Hello, and happy 2019!
It’s good to be with you on the fresh, unwritten page of a new year.
At this time when many of us are choosing or recommitting to habits, practices, or projects for our writing lives, I want to help you address a sneaky dynamic could have you spinning your wheels.
Here’s what happens.
Sometimes, our desires are in conflict with our stories about who we are. But the stories run so old and deep, we don’t even know they’re running the show. So they’re creating interference we can’t perceive—and therefore, can’t address.
For example, throughout all of 2018, I wanted to lose 25 pounds. I worked really hard at making it happen and didn’t accomplish much. It took me most of the year to figure out why: I believed I was safer being overweight (and therefore, in my mind, invisible).
In my writing life, as well, I have projects that matter deeply to me that never get traction for similar reasons: I feel safer being less exposed.
So here’s what I did, what I’m doing, and what I will do until my story about visibility has been rewired.
I listened many times to this podcast from Brooke Castillo of The Life Coach School about what it means to believe hard.
Then, I set out to believe really hard what I know to be true: that I am safest at my optimal weight. Because a healthy, fit, well-fed body is truly at the least risk, right?
And I’ve been believing equally hard that I am safest when I write and publish the stories and poems that dig deeper than I’ve ever been willing to go. Because that is what I believe am here to do: tell and share the truth of my life in writing—and invite others to do the same.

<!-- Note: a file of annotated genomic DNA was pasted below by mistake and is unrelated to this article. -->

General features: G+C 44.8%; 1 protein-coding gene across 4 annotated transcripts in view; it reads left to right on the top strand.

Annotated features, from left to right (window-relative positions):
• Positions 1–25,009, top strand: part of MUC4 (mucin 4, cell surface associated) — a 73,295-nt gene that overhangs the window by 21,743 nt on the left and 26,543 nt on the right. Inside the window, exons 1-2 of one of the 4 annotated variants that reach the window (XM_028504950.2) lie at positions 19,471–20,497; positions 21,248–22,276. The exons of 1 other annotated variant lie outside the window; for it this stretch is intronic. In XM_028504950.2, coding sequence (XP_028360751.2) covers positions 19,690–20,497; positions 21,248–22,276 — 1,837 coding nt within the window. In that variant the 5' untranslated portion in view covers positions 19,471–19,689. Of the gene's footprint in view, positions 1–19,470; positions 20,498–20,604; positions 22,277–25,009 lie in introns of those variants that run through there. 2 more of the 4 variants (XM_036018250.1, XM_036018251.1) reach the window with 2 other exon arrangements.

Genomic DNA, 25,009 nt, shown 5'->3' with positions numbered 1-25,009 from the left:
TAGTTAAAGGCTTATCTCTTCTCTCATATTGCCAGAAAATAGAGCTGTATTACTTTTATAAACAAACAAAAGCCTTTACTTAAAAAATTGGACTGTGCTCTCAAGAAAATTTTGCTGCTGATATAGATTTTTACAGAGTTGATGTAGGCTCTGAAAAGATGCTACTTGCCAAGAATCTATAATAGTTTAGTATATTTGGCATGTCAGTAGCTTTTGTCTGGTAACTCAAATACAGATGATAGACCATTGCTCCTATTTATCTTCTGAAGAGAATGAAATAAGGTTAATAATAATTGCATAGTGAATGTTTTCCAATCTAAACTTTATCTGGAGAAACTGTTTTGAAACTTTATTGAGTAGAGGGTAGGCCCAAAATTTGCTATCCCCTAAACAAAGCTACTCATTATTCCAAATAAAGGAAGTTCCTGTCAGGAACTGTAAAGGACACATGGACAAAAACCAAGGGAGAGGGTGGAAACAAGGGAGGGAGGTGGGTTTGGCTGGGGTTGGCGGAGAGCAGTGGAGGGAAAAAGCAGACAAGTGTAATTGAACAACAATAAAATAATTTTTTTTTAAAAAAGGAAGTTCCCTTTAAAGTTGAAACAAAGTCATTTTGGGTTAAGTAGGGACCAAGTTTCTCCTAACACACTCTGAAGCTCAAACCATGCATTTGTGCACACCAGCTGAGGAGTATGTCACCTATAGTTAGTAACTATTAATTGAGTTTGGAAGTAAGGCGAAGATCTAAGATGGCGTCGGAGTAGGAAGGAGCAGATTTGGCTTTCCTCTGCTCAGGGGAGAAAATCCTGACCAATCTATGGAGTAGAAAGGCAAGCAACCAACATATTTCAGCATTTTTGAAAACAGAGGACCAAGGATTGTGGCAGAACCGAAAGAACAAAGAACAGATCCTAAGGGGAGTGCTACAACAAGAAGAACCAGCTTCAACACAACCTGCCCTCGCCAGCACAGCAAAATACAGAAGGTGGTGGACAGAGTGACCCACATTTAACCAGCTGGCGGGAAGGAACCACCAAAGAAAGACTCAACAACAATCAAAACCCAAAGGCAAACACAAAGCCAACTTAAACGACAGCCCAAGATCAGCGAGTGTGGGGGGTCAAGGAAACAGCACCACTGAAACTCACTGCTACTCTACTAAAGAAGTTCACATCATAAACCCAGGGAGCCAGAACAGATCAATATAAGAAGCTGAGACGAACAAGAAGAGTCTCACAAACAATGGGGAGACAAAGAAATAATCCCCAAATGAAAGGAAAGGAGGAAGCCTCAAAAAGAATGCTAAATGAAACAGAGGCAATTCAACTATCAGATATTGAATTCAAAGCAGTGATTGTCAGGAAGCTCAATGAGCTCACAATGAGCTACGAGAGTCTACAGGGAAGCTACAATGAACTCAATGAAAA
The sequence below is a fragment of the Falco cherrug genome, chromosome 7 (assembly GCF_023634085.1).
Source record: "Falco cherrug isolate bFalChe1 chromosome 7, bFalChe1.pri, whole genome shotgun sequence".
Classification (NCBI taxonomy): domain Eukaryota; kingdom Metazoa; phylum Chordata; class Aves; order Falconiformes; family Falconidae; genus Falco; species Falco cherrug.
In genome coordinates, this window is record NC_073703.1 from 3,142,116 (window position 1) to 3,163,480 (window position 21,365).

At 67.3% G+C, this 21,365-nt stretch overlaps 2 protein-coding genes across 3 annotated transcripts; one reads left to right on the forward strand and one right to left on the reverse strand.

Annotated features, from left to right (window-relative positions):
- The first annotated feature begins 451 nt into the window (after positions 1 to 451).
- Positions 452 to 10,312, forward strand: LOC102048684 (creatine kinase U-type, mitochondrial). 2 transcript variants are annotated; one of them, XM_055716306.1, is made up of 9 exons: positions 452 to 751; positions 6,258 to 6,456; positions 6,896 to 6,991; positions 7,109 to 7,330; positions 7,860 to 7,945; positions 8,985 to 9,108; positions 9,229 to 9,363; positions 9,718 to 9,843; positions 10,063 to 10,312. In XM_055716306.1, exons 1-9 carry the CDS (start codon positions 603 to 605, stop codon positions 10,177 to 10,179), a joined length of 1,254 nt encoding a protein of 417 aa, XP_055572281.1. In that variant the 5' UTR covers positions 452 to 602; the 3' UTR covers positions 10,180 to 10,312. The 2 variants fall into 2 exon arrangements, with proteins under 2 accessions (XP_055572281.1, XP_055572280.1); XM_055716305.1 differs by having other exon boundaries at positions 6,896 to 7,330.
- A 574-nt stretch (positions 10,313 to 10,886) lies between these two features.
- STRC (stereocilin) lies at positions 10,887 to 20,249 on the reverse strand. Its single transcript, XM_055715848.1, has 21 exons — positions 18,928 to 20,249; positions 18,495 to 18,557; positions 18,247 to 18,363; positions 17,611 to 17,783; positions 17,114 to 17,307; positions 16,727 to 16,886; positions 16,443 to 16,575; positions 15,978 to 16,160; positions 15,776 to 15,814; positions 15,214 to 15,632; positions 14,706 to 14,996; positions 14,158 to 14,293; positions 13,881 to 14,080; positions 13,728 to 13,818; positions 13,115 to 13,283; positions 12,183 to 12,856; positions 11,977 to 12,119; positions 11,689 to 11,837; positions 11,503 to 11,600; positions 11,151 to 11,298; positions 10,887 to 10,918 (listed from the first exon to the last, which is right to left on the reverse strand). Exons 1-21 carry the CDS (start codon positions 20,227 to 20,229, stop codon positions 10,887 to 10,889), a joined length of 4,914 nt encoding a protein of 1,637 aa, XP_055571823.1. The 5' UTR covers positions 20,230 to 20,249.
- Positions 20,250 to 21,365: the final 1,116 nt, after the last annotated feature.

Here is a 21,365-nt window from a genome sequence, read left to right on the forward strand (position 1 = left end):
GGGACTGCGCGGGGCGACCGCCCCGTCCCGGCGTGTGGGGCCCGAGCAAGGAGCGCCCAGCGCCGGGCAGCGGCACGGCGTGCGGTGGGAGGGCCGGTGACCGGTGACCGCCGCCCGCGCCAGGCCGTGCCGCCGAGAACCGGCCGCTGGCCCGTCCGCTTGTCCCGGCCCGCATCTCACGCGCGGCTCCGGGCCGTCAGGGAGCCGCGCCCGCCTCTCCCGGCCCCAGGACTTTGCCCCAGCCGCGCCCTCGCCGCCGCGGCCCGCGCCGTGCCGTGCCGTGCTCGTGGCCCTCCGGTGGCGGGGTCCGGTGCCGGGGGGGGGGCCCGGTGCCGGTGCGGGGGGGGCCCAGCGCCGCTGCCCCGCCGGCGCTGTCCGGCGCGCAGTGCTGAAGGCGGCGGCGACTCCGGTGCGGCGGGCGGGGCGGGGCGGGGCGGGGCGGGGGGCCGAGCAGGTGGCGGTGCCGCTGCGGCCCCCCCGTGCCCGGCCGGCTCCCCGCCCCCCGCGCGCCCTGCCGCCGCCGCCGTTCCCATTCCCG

I am believing myself all the way to the other side of my fear, to the person I will be when I am entirely willing to be visible. I am standing in the shoes of this visible-future-me. And I am exhilarating in her deepest, most authentic and vital life. So that when I get to that target weight and that terrifying publication, I am ready. I am already there. And these successes are simply catching up with where I knew I’d be all along.
I think of our desires, actions, and stories as strings on the sitar. One plucked string invites the others to sing. Believing hard is that string we commit to that calls the rest of us forth in fierce agreement about the way forward.
If there’s an area of your writing life where you’re stuck or struggling, see if there’s a story underneath in need of revision. It takes courage, practice, and some new skills to believe stories we’re not in the habit of believing.
You’re just the person for the job!
I’ll be sharing more about believing hard – and my other top strategies for writing and publishing fierce – at the Willamette Writers of Portland monthly meeting on Tuesday, January 8. (Note: NEW LOCATION!) I hope you’ll join me there – or at another event in Oregon or Washington this year.
What will you believe hard in 2019? I’d love to hear!
Thoughtful and inspiring as always, Sage! I’m believing hard this year in my writing, and that keeping writing at the top of my action plan will lead to greater things for me and my family.
Please tel me more about the Willamette Writers of Vancouver; I’ve considered attending/joining WW but since I live and work in Vancouver, it’s a challenge. I checked the WW website after reading your newsletter, but I wasn’t able to find anything concrete.
Thanks for sharing – I always feel that sharing my most important goals helps to keep me accountable and solidifies them as part of who I am. A skill I’m building, even as I write this!
All the best for 2019,
So great to hear about your belief in your writing this year, Susan! The WW Vancouver chapter is brand new, and the January meeting is its first! You could come check it out to talk to the chapter leader and learn more about it? I, too, get so much out of being accountable to others as a way of following through for myself. Cheering you on, Sage
Wonderful, thank you for the reply!
Great article Sage! I believe we’re as great as we believe we are. Sometime, we have to really talk to that ‘voice in our head’ and reason with it. I think it often gets in the way of us seeing our true beauty and realizing our potential. Thank you!
Thank you, Gary! Agreed that what we believe becomes who we are. And this can be the trickiest part to manage sometimes. Here’s to claiming our true beauty and potential!!